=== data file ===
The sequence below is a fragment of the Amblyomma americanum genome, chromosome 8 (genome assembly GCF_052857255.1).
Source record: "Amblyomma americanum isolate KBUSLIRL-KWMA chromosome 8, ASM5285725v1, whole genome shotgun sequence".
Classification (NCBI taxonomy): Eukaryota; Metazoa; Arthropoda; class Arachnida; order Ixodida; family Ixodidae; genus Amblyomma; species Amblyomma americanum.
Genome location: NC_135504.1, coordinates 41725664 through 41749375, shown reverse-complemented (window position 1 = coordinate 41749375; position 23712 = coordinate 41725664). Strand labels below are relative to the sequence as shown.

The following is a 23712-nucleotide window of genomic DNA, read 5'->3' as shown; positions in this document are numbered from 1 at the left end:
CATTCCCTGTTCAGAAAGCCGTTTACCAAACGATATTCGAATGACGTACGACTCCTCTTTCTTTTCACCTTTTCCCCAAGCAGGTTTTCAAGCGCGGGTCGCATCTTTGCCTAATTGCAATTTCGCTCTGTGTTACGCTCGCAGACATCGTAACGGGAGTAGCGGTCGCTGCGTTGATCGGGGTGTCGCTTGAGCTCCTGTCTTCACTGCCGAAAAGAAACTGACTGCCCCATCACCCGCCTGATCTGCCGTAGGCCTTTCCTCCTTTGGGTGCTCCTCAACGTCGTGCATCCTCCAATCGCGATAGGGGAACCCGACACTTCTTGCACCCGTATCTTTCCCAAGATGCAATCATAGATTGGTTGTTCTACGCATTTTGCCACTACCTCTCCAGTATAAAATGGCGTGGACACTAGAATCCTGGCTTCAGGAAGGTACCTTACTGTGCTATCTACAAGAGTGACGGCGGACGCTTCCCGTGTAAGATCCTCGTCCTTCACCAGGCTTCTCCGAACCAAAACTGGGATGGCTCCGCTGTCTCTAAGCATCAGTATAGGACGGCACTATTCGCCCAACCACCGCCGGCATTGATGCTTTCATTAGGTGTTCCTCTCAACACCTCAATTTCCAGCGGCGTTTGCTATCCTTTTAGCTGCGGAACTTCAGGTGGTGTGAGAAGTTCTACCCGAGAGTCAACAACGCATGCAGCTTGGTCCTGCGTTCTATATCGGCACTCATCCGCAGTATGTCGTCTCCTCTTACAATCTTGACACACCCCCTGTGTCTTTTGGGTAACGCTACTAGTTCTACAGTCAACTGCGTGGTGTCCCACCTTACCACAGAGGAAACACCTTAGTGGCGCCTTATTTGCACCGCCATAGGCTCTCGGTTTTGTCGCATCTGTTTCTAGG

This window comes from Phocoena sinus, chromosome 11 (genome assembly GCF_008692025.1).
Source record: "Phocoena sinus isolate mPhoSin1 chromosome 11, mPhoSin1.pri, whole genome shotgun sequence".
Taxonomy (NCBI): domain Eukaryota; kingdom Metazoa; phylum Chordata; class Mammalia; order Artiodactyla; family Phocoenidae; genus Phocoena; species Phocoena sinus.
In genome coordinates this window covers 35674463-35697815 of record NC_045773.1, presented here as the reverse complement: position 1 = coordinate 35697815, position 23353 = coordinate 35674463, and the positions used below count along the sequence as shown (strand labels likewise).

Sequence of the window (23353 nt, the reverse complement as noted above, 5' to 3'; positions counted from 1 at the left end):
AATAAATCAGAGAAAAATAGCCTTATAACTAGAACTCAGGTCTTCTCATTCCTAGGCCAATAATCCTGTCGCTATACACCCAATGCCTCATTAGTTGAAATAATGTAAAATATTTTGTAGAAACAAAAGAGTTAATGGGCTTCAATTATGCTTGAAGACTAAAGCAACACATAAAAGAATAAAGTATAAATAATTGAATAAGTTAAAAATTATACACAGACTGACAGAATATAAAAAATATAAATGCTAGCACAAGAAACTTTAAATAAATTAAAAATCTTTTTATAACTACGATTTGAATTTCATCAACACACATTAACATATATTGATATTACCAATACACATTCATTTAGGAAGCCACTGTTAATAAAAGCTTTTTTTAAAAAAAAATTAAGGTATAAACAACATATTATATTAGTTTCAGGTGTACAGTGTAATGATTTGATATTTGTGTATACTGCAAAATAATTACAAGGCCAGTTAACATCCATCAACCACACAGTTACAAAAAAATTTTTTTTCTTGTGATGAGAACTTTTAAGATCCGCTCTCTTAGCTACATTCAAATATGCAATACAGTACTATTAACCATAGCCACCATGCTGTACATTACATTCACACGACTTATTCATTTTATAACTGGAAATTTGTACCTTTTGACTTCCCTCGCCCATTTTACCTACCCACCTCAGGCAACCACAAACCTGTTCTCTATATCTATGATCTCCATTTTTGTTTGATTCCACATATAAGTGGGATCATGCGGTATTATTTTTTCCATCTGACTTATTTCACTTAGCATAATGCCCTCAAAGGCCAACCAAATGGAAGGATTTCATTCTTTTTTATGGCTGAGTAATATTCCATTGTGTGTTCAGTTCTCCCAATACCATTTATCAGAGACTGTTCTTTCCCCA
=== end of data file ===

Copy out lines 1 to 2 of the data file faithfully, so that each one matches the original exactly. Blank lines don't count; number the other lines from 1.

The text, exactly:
The sequence below is a fragment of the Amblyomma americanum genome, chromosome 8 (genome assembly GCF_052857255.1).
Source record: "Amblyomma americanum isolate KBUSLIRL-KWMA chromosome 8, ASM5285725v1, whole genome shotgun sequence".